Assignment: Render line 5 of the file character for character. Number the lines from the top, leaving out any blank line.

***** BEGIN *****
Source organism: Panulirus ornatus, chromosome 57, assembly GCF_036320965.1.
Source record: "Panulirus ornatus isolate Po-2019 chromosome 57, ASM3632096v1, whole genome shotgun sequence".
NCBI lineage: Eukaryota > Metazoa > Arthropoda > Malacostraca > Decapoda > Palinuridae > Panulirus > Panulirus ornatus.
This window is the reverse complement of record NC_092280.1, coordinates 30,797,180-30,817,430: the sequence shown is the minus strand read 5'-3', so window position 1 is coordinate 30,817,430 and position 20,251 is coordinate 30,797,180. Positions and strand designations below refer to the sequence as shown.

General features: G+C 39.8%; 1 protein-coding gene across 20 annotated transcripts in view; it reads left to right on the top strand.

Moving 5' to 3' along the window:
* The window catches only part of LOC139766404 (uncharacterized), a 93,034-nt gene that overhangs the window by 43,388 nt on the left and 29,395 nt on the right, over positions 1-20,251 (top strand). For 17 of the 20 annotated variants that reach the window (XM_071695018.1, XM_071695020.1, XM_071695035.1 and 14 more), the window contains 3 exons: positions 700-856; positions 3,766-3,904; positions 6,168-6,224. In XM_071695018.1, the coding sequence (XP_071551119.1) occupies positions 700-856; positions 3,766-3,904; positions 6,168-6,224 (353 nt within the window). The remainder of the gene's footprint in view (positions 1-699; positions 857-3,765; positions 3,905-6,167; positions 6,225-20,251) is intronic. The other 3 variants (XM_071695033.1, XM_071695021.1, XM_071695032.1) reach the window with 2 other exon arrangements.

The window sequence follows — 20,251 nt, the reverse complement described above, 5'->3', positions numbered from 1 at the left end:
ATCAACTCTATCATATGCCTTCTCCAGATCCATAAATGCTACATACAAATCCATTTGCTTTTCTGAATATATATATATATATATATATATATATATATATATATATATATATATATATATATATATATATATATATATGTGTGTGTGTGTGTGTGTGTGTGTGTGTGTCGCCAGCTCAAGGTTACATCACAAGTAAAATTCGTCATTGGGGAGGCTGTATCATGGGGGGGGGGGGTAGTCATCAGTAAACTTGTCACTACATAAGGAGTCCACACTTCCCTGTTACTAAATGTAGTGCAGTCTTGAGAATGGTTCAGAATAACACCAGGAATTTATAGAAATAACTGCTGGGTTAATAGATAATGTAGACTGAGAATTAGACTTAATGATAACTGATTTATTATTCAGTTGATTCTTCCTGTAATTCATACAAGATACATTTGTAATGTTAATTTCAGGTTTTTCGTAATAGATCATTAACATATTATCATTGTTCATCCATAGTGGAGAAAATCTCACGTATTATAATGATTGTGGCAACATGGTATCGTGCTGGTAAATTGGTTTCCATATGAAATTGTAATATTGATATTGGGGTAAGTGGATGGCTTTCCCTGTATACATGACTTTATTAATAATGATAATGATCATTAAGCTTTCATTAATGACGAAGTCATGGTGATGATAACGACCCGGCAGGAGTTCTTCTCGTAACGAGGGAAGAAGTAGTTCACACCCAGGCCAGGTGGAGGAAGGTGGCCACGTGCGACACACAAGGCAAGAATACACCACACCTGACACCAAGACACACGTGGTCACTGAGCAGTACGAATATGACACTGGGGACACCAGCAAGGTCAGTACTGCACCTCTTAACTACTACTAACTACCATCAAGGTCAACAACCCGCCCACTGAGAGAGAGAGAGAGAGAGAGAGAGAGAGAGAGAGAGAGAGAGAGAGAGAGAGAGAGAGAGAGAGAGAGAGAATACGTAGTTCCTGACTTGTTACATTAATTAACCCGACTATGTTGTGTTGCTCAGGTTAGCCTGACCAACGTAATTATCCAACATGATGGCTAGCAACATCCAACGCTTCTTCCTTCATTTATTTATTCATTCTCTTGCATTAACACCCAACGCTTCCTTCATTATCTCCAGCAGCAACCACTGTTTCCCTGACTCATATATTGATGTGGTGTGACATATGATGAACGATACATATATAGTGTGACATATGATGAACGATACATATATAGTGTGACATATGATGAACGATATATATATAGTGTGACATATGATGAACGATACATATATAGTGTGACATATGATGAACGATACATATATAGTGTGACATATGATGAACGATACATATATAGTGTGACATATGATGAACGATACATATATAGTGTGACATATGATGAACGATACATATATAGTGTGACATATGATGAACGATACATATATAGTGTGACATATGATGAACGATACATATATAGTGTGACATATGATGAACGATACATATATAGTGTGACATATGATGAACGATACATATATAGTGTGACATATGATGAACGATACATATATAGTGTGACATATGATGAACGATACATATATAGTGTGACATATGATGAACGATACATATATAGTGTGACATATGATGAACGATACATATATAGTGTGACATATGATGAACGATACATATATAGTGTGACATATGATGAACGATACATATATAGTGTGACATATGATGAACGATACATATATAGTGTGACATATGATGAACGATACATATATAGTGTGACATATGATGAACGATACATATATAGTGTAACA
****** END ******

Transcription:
General features: G+C 39.8%; 1 protein-coding gene across 20 annotated transcripts in view; it reads left to right on the top strand.